Local Flavor – Interview With Ryan Jennings, Pt 2

Welcome to part two of our interview with local climber Ryan Jennings, an avid ice climber who spends his winters scouring the local choss for new routes. Part one can be found here.

Another new route goes down.

Another new route goes down.

Who were/are your biggest influences in climbing?

Mark Wilford, Duncan Ferguson, Jeff Lowe, Reinhold Messner, Layton Kor, and many others.  It’s highly likely a few of these guys climbed most of the routes in Redstone long before websites were around. That’s the best thing about “leave no trace.”

It’s 2009, does style matter anymore?

It certainly doesn’t feel like it.  I worry that the roots of our sport are being forgotten.  I grew up following, to some extent, the rules laid out by Jim Erickson in his early Boulder rock guide. If you haven’t read them you should.  That guy had style and stuck to it.  He held himself to higher standards than I was ever able to hold myself to but his beliefs gave me a foundation with which to form my own beliefs and morals regarding how I wanted to approach future ascents.

Now a days I believe bolting is a necessary evil but that wasn’t always the case. With much hesitation I will install bolts now but only when some criteria have been met.  I believe a climb is worth climbing only if it’s a visually natural line and I find it aesthetic.  I always start ground up and rarely rap in for a preview.  We usually give it numerous goes on natural pro if it seems possible and then only when confronted with multiple ground falls or high potential for broken bones will we decide on bolting. Even then I re-affirm it is a natural aesthetic line that others will enjoy and that natural pro is just not an option.  We have been able to find and complete many routes this way without the need to leave a trace of our passing.  I believe there is a lifetime more of them out there.  With luck and patience we find the conditions right, we come prepared, and if our balls are big enough we get it done.  If not, and it’s seemingly possible, we go home and come back another day.  It’s the fair way to do it.  Then everyone in the future has a chance to have the same experience.

That’s style I hope others debate even more than I do every time they approach a first ascent. Once a cliff is riddled with bolts on every inch of stone, the best lines and in some way the beauty of the cliff to a climber’s eye disappears forever. It’s nice to have routes to look forward to being skilled enough to complete in good style someday in the future.

I must say I’ve had a hard time this year seeing the Coal Creek lines get bolted that I’ve studied and waited for.  Waited to have the conditions, the skill, the timing and whatever else needed to complete them in good style.  Now, overnight they are rap attacked.  I understand that they may have never gone without bolts and they are safer now and a benefit to the masses but every time we bolt a line especially one with the possibility of having natural pro we take the dreams of future generations away.  Now don’t get me wrong. I think Coal Creek is as good a spot as any for the sort of climbs going in there and you’ll definitely see me out there climbing all the new lines.  I am appreciative… but I secretly dream that one day I’ll climb some of those lines natural and perhaps at that point I’ll politely ask the author to remove their bolts.  You have to admit there is something special about waiting for your skill to match the challenge and leaving the option for others to do the same.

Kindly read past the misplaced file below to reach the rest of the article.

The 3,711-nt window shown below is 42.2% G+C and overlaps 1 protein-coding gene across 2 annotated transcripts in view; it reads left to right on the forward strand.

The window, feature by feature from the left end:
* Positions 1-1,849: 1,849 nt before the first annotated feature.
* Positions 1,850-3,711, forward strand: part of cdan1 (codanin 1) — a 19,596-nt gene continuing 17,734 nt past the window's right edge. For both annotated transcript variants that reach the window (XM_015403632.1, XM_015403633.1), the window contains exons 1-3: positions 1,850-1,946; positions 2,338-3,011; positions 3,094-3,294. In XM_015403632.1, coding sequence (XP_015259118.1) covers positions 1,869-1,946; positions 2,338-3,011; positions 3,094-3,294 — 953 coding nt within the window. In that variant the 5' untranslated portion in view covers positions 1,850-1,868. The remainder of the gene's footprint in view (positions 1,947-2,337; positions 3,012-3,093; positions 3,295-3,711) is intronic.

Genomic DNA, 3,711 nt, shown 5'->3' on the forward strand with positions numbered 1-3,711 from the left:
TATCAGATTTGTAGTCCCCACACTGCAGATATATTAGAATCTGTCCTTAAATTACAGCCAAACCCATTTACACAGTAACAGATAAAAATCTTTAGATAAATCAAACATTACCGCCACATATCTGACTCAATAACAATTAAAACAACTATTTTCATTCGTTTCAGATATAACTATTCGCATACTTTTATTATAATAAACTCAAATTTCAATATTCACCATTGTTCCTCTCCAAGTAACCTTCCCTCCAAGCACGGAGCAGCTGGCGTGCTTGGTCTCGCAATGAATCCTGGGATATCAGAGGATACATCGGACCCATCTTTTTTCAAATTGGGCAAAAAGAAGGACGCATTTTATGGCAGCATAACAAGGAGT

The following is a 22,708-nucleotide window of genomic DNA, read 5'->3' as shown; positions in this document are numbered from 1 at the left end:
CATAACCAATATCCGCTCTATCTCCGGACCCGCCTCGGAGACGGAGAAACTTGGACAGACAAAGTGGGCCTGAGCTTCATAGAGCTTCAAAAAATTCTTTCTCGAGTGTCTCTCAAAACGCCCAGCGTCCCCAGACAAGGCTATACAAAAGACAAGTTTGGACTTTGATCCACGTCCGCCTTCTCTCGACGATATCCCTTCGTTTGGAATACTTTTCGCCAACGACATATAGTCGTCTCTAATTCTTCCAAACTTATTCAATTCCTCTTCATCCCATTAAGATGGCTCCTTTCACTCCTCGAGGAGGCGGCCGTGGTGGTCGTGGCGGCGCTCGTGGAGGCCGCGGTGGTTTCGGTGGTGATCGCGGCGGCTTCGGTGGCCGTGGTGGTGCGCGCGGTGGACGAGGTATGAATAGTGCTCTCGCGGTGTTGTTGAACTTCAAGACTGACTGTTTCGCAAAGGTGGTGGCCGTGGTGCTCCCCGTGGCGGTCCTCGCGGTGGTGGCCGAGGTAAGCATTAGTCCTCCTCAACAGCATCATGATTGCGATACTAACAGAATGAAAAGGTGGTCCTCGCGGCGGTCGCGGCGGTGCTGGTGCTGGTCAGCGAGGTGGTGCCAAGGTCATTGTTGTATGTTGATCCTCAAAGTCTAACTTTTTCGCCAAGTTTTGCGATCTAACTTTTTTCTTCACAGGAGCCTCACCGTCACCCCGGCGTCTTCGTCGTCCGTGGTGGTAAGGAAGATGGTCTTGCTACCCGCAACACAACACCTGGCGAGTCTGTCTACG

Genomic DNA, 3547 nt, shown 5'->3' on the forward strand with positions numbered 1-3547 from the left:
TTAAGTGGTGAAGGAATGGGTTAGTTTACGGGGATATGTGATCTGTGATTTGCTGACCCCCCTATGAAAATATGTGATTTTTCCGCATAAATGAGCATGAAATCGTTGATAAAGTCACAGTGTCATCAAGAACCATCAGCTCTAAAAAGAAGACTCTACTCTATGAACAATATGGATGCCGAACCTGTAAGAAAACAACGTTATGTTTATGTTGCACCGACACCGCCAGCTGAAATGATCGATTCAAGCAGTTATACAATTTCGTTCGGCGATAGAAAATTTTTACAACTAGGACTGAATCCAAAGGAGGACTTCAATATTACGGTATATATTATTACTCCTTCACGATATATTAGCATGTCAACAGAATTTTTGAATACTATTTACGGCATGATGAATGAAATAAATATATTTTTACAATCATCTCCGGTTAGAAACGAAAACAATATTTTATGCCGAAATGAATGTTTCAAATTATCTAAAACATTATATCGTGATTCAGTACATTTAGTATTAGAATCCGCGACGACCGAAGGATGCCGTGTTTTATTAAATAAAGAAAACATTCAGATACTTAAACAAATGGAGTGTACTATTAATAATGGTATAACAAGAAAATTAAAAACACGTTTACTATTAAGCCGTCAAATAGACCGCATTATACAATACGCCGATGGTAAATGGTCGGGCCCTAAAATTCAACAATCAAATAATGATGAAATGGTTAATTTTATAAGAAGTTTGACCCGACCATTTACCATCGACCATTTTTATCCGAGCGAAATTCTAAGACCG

With that all said I must confess that, like most, I am not as strong willed as Jim Erickson and I have given in to this new age at times in my own way.  We just finished a great 5 bolt line.  With this route I basically doubled the amount of bolts I’ve put in during my short existence.  It was fun taking whippers on bomber bolts and we felt like we were climbing the hardest routes of our lives physically, but I realize that perhaps the reason for my approach is that in some small way I will always worry that placing those bolts may not have been the right thing to do.

Best day of climbing, ever?

Is there such a thing? I often finish a day and feel it was the best of my life.  I sadly think I forget a lot of the good ones I’ve had.  Maybe that’s why it’s hard to pick one.  What if I’m forgetting one? Perhaps the most recent one would be last winter.  Or was that the winter before? Kevin and I had climbed the Talisman a few weekends before and started hatching this plan to climb three big routes in a day.  I guess we wanted to train for something or another and step it up a notch.  There are only so many routes down there so we decided on starting with the Talisman then Bridalveil and finishing with Ames Ice Hose. I always feel a day like this is a good test to see if I’m in shape enough for a fast (safe) day in Patagonia or any other place I’d like to visit.